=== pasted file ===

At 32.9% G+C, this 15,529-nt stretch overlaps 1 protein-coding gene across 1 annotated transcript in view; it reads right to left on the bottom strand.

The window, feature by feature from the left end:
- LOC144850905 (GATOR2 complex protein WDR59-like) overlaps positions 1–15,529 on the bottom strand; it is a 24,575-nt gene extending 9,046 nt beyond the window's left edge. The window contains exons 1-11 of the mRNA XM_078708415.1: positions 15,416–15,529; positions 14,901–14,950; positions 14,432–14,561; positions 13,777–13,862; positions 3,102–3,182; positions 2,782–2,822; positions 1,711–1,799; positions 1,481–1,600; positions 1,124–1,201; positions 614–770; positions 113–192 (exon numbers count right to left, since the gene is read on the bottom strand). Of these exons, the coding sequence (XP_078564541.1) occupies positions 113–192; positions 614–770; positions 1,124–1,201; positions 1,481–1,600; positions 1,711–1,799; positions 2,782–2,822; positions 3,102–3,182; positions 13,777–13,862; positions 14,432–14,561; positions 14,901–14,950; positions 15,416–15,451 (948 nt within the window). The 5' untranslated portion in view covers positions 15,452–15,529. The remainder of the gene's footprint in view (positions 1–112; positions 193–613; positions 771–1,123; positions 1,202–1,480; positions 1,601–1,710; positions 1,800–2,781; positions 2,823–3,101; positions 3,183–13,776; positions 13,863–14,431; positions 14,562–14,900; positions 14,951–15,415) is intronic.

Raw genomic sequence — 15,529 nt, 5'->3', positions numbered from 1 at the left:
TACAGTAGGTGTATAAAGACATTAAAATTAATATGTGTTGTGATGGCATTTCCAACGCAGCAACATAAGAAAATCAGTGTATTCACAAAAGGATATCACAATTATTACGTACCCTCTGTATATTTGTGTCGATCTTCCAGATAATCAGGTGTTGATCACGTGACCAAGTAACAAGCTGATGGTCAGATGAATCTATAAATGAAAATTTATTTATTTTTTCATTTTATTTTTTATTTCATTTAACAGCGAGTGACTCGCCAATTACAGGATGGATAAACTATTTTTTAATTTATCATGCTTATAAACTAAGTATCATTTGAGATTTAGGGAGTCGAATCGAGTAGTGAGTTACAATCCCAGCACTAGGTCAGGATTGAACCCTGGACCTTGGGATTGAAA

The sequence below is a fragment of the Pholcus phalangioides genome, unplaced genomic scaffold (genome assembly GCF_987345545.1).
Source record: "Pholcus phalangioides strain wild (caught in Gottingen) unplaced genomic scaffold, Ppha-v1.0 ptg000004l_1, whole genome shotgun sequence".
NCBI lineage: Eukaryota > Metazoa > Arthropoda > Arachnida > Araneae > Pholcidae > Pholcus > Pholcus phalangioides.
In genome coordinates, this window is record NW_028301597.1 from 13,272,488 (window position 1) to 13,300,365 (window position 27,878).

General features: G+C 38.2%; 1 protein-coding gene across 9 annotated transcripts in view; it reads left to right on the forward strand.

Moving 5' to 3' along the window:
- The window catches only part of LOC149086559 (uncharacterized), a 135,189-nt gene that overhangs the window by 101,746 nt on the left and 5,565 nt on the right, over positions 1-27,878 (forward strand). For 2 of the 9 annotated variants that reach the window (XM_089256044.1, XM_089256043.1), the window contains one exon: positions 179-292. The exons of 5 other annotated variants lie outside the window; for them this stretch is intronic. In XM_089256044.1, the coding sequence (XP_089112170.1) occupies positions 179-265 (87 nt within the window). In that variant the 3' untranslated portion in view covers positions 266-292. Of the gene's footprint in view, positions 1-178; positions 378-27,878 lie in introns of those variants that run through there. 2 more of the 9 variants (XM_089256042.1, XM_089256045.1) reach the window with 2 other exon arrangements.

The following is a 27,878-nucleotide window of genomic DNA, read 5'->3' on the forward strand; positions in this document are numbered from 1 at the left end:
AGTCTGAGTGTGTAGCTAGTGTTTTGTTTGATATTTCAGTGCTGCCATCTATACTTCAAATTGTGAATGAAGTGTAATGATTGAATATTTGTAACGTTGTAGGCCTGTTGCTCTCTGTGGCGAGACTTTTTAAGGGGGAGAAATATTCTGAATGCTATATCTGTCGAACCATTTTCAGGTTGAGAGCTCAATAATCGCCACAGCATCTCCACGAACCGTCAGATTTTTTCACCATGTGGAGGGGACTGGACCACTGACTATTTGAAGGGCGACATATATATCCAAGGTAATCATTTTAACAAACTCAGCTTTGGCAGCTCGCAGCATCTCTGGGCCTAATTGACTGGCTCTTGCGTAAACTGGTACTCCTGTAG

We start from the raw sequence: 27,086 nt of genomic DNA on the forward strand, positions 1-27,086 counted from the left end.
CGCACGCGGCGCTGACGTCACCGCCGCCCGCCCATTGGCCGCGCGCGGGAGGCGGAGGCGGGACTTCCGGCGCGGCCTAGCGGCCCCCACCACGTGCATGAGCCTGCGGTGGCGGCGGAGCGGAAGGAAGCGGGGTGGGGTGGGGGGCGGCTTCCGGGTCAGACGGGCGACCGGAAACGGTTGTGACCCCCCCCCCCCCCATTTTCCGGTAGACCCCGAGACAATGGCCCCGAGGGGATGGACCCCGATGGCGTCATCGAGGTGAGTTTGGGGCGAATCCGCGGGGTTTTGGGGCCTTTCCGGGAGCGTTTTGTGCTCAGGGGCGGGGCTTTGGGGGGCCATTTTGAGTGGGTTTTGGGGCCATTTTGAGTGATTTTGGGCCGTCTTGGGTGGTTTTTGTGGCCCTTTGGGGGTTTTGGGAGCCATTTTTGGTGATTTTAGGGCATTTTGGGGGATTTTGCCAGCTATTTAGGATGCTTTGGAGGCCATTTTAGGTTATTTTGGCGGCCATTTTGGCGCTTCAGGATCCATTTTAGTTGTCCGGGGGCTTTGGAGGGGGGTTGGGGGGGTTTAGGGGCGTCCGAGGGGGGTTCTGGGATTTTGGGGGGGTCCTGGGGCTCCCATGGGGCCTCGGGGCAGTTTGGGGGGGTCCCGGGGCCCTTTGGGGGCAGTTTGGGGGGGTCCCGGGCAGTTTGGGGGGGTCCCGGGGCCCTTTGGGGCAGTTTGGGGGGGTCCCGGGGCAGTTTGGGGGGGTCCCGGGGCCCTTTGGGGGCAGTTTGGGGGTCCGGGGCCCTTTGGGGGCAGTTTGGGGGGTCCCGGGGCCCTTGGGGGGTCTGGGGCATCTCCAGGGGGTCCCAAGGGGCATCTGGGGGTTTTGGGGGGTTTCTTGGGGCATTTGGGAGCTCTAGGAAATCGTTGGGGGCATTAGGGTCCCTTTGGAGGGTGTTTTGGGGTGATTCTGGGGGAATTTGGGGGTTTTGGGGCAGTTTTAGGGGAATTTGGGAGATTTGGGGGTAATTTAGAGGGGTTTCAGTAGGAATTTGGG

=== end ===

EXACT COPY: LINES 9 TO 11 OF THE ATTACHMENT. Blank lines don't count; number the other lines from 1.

In genome coordinates, this window is record NW_028301597.1 from 13,272,488 (window position 1) to 13,300,365 (window position 27,878).

General features: G+C 38.2%; 1 protein-coding gene across 9 annotated transcripts in view; it reads left to right on the forward strand.

Moving 5' to 3' along the window: